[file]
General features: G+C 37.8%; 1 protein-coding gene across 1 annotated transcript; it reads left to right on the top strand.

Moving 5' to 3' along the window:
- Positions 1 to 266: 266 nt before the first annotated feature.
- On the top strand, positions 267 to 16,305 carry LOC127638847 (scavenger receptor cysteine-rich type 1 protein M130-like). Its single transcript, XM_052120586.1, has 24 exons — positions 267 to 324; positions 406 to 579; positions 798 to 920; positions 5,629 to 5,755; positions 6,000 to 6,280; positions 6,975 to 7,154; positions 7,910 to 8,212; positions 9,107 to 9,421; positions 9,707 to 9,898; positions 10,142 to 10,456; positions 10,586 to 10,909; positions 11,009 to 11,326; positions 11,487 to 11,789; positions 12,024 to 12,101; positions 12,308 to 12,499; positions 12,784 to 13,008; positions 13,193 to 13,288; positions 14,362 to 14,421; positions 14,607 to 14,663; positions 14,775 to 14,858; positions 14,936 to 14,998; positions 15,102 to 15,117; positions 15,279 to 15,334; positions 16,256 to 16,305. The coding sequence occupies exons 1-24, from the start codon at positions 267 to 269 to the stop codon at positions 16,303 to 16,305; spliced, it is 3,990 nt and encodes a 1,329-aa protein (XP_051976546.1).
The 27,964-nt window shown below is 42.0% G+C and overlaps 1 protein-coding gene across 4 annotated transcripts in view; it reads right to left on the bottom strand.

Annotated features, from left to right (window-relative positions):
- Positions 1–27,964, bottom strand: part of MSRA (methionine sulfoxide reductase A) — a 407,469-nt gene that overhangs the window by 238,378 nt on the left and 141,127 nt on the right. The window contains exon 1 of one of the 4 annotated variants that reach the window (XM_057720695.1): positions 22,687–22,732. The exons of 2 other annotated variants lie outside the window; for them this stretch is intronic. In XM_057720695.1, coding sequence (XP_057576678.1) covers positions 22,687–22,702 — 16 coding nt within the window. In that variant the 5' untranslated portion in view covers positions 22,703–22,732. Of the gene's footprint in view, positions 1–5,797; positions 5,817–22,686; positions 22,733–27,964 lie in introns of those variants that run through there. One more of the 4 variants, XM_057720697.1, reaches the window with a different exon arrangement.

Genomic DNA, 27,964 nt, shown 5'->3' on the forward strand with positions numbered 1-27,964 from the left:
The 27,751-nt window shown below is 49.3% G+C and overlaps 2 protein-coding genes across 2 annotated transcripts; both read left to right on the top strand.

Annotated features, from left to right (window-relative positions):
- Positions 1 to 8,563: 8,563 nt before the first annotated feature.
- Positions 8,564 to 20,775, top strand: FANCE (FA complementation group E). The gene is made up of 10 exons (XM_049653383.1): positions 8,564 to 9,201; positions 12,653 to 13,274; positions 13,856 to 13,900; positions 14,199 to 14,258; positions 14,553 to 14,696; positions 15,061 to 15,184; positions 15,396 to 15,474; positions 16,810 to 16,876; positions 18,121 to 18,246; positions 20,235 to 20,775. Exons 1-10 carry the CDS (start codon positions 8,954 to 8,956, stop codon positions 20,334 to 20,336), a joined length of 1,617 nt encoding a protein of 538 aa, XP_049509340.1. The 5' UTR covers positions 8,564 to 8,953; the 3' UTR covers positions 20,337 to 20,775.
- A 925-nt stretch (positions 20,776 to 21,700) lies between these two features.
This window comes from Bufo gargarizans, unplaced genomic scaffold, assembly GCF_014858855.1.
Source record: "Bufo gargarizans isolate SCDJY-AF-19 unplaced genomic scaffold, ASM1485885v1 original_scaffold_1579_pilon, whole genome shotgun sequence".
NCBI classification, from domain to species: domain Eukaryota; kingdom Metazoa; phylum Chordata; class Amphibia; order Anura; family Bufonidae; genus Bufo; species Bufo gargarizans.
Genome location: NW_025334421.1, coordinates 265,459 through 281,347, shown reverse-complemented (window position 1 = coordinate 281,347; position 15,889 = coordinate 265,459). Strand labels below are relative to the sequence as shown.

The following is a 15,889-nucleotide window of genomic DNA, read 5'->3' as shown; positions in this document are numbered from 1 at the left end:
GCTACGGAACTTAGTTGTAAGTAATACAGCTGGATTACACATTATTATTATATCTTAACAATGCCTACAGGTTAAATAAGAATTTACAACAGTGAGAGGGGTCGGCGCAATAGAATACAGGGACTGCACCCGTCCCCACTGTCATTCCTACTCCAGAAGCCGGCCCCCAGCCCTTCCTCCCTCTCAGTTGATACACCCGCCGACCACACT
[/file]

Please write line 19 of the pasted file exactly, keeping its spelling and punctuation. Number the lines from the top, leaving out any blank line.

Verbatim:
GCTACGGAACTTAGTTGTAAGTAATACAGCTGGATTACACATTATTATTATATCTTAACAATGCCTACAGGTTAAATAAGAATTTACAACAGTGAGAGGGGTCGGCGCAATAGAATACAGGGACTGCACCCGTCCCCACTGTCATTCCTACTCCAGAAGCCGGCCCCCAGCCCTTCCTCCCTCTCAGTTGATACACCCGCCGACCACACT